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Extra Attention Leads to Oral Health Improvements in Type 2

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Extra Attention Leads to Oral Health Improvements in Type 2

Reminding people with type 2 diabetes to take good care of their oral health led to perceived improvements in this area, according to a new study published in the journal Annals of Family Medicine.

Oral health has long been a particular concern for people with diabetes. There is evidence that elevated blood glucose levels can increase the risk of dental cavities and mouth infections, and certain mouth infections may, in turn, lead to elevated blood glucose levels. A recent study published in the International Journal of Dental Hygiene also found that people with diabetes may be at an increased risk for tooth loss. But aside from reminding people with diabetes to take care of their mouth and teeth, it’s not clear what interventions may help prevent oral health problems in people with diabetes.

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Reminders make a significant difference in oral health habits

The new study shows that reminders, along with some basic tools and information, may be enough to make a significant difference in the oral health habits of people with diabetes. The participants were 764 people with type 2 diabetes, recruited by 24 different doctor’s office locations. At 12 of these locations, participants were followed as a control group, with no interventions related to oral health. At the other 12 locations, doctors and nurse practitioners followed an oral care protocol with participants — which involved repeatedly reminding them to brush their teeth twice daily with a soft toothbrush and fluoride toothpaste, frequently encouraging them to visit a dentist, and giving out kits containing oral hygiene products and a brochure on the link between diabetes and oral health.

At the beginning of the study and one year later, all participants were asked to complete a questionnaire called the Oral Health Impact Profile — which asked about oral-health-related functional limitations (such as difficulty chewing or talking), pain, psychological difficulties (such as distress related to oral health problems), and social difficulties (such as not wanting to go out or socialize because of oral health problems). Out of the original 764 participants, 543 completed the questionnaire both times, and were included in the study’s analysis.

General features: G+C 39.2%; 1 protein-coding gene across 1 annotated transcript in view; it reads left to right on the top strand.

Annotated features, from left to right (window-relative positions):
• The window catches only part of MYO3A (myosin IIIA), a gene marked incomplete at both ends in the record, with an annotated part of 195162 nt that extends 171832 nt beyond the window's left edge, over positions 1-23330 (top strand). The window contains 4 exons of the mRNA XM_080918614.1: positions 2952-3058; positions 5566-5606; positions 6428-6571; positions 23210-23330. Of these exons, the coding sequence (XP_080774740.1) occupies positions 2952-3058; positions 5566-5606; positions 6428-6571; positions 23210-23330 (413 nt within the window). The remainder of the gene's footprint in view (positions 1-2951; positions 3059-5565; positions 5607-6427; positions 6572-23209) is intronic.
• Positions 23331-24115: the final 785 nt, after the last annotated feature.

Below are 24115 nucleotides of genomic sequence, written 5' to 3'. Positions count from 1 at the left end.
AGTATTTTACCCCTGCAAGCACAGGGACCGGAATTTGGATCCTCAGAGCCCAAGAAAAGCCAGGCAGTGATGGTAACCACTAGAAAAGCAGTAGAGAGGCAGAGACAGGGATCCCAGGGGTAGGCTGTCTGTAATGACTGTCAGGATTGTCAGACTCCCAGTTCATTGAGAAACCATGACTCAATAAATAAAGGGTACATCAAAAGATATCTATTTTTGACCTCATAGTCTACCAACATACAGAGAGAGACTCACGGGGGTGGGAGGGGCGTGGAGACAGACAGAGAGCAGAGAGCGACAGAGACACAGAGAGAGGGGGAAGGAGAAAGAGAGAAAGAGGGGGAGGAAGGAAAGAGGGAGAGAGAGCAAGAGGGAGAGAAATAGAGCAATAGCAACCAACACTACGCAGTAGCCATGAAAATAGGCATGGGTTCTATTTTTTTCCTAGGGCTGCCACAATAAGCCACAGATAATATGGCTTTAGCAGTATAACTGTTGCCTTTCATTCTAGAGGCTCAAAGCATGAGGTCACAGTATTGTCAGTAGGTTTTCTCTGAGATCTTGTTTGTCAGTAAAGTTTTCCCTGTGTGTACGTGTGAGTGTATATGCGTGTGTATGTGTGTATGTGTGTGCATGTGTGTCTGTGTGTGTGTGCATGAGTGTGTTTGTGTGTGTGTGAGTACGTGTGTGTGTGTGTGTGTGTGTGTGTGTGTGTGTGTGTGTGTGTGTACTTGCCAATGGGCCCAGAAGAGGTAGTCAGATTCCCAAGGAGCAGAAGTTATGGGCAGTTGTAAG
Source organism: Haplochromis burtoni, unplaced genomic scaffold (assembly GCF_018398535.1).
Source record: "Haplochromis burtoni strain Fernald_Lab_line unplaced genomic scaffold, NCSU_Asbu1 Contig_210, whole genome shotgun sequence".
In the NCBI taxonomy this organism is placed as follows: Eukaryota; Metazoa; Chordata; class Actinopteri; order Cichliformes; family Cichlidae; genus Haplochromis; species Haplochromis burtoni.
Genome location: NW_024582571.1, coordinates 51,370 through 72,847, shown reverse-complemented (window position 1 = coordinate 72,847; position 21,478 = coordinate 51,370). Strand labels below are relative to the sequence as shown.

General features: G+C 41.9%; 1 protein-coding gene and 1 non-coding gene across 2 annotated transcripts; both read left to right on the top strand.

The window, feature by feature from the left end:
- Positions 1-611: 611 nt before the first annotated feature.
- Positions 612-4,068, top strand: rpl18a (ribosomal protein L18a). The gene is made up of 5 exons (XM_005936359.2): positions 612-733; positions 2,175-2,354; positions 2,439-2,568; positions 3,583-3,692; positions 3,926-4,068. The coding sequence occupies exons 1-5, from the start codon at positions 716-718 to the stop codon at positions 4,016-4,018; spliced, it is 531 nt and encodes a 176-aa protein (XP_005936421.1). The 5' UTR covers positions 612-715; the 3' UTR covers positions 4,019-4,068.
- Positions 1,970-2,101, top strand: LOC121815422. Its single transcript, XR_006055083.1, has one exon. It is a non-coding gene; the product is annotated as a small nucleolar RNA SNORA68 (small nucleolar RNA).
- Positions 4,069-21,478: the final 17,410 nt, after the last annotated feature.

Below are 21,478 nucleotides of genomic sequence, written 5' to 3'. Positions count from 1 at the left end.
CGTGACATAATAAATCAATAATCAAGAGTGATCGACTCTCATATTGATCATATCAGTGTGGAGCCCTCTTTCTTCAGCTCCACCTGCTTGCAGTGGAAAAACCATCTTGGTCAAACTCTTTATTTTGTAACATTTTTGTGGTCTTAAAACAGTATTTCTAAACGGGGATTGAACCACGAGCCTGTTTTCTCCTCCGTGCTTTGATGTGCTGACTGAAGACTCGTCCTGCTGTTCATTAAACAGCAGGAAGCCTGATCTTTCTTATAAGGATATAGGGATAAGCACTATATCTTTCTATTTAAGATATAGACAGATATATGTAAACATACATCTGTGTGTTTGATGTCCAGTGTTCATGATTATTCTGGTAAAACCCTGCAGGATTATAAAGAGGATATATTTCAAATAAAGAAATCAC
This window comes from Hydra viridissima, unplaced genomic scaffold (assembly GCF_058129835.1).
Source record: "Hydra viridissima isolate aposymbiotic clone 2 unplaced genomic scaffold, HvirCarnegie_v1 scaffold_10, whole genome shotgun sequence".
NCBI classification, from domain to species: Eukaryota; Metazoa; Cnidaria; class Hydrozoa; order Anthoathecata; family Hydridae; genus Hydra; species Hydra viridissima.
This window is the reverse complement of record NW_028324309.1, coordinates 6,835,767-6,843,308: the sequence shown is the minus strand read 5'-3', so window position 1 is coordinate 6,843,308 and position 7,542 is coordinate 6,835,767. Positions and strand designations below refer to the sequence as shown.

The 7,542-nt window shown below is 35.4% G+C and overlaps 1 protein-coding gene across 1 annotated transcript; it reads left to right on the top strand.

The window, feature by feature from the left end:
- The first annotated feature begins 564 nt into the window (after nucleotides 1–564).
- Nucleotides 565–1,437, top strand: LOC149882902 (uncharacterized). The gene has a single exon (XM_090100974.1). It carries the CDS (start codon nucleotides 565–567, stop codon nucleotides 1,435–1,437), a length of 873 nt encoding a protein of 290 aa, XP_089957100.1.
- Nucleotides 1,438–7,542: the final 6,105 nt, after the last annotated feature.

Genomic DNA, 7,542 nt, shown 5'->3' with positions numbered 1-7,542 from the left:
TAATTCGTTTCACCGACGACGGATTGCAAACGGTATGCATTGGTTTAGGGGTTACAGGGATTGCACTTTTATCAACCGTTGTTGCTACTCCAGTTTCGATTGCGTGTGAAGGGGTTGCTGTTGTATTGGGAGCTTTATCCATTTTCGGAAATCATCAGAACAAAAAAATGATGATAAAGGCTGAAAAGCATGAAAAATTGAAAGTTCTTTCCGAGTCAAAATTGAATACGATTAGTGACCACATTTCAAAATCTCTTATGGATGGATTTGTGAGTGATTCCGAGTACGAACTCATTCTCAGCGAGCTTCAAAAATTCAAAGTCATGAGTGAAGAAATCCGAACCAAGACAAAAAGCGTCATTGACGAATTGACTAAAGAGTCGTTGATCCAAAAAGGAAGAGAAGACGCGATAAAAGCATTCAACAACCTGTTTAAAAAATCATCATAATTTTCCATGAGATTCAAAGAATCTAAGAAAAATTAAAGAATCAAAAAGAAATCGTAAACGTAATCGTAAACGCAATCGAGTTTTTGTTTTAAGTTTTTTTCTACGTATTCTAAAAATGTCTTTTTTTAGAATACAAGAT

After one year, a higher proportion of participants in the intervention group said that their oral health had improved — 35.2%, compared with 25.9% in the control group. When only locations where at least 60% of participants completed the questionnaire were included, those numbers were 38.3% for the intervention group and 24.9% for the control group. But there were no significant differences between the two groups in functional problems or other specific complaints related to oral health, and also no differences related to general health outside of oral health.

This study shows that while no differences in functional problems or pain were seen after one year, implementing an oral health protocol at doctor’s offices led to an improvement in perceived oral health and quality of life. More studies are needed to explore whether more detailed interventions — such as targeting people with diabetes at higher risk for oral health problems — may lead to more dramatic benefits in oral health.

Want to learn more about oral health with diabetes? Read “Practice Good Oral Health for Diabetes” and “Diabetes and Dental Care,” then try your hand at our “Diabetes and Oral Health Quiz.”

Living with type 2 diabetes? Check out our free type 2 e-course!

Quinn Phillips

Quinn Phillips

Quinn Phillips on social media

A freelance health writer and editor based in Wisconsin, Phillips has a degree from Harvard University. He is a former Editorial Assistant for Diabetes Self-Management and has years of experience covering diabetes and related health conditions. Phillips writes on a variety of topics, but is especially interested in the intersection of health and public policy.

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